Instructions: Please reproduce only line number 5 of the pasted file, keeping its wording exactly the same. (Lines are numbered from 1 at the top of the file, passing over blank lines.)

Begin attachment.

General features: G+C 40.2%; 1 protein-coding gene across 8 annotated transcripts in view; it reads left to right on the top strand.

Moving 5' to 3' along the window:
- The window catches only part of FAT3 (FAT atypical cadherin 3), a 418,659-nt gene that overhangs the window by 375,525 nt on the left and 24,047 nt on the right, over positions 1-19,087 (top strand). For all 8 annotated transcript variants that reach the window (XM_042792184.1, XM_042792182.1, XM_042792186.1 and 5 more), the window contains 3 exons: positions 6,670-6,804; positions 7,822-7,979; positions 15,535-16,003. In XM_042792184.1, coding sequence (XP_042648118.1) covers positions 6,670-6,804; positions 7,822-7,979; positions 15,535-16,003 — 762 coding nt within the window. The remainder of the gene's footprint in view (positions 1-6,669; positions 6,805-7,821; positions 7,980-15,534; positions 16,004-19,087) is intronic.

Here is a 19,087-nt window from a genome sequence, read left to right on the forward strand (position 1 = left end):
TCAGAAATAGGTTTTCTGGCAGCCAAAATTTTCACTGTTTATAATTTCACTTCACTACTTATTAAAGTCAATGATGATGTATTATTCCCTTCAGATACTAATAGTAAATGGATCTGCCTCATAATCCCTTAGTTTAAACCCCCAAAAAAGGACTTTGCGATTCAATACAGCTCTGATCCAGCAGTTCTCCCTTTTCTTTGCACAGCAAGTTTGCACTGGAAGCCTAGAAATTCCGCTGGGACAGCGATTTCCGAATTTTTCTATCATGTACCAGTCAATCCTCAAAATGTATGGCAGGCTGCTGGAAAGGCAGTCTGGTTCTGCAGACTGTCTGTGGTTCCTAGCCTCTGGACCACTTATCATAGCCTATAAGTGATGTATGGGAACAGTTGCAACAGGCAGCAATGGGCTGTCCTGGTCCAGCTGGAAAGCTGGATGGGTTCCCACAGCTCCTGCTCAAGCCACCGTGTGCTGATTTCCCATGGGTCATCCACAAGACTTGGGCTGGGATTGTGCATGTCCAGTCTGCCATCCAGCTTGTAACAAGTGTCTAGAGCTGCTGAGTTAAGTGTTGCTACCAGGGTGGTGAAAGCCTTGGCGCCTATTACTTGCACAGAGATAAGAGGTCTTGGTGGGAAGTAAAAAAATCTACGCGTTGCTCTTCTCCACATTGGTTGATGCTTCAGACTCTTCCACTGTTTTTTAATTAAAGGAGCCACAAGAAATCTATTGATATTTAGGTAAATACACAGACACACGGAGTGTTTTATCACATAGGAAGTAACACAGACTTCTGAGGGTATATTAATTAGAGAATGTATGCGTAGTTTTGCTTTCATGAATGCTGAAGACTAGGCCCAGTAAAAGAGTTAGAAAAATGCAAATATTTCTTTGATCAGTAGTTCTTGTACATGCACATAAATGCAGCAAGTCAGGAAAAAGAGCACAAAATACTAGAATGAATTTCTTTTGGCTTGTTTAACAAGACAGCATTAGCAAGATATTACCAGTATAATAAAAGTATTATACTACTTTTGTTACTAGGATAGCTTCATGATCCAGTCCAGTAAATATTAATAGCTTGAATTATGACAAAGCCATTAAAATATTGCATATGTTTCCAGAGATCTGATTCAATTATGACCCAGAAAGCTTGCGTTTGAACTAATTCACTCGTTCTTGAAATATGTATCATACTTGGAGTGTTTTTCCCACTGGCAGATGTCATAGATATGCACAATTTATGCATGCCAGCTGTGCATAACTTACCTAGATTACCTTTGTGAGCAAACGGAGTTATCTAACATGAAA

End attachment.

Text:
TCAGAAATAGGTTTTCTGGCAGCCAAAATTTTCACTGTTTATAATTTCACTTCACTACTTATTAAAGTCAATGATGATGTATTATTCCCTTCAGATACTAATAGTAAATGGATCTGCCTCATAATCCCTTAGTTTAAACCCCCAAAAAAGGACTTTGCGATTCAATACAGCTCTGATCCAGCAGTTCTCCCTTTTCTTTGCACAGCAAGTTTGCACTGGAAGCCTAGAAATTCCGCTGGGACAGCGATTTCCGAATTTTTCTATCATGTACCAGTCAATCCTCAAAATGTATGGCAGGCTGCTGGAAAGGCAGTCTGGTTCTGCAGACTGTCTGTGGTTCCTAGCCTCTGGACCACTTATCATAGCCTATAAGTGATGTATGGGAACAGTTGCAACAGGCAGCAATGGGCTGTCCTGGTCCAGCTGGAAAGCTGGATGGGTTCCCACAGCTCCTGCTCAAGCCACCGTGTGCTGATTTCCCATGGGTCATCCACAAGACTTGGGCTGGGATTGTGCATGTCCAGTCTGCCATCCAGCTTGTAACAAGTGTCTAGAGCTGCTGAGTTAAGTGTTGCTACCAGGGTGGTGAAAGCCTTGGCGCCTATTACTTGCACAGAGATAAGAGGTCTTGGTGGGAAGTAAAAAAATCTACGCGTTGCTCTTCTCCACATTGGTTGATGCTTCAGACTCTTCCACTGTTTTTTAATTAAAGGAGCCACAAGAAATCTATTGATATTTAGGTAAATACACAGACACACGGAGTGTTTTATCACATAGGAAGTAACACAGACTTCTGAGGGTATATTAATTAGAGAATGTATGCGTAGTTTTGCTTTCATGAATGCTGAAGACTAGGCCCAGTAAAAGAGTTAGAAAAATGCAAATATTTCTTTGATCAGTAGTTCTTGTACATGCACATAAATGCAGCAAGTCAGGAAAAAGAGCACAAAATACTAGAATGAATTTCTTTTGGCTTGTTTAACAAGACAGCATTAGCAAGATATTACCAGTATAATAAAAGTATTATACTACTTTTGTTACTAGGATAGCTTCATGATCCAGTCCAGTAAATATTAATAGCTTGAATTATGACAAAGCCATTAAAATATTGCATATGTTTCCAGAGATCTGATTCAATTATGACCCAGAAAGCTTGCGTTTGAACTAATTCACTCGTTCTTGAAATATGTATCATACTTGGAGTGTTTTTCCCACTGGCAGATGTCATAGATATGCACAATTTATGCATGCCAGCTGTGCATAACTTACCTAGATTACCTTTGTGAGCAAACGGAGTTATCTAACATGAAA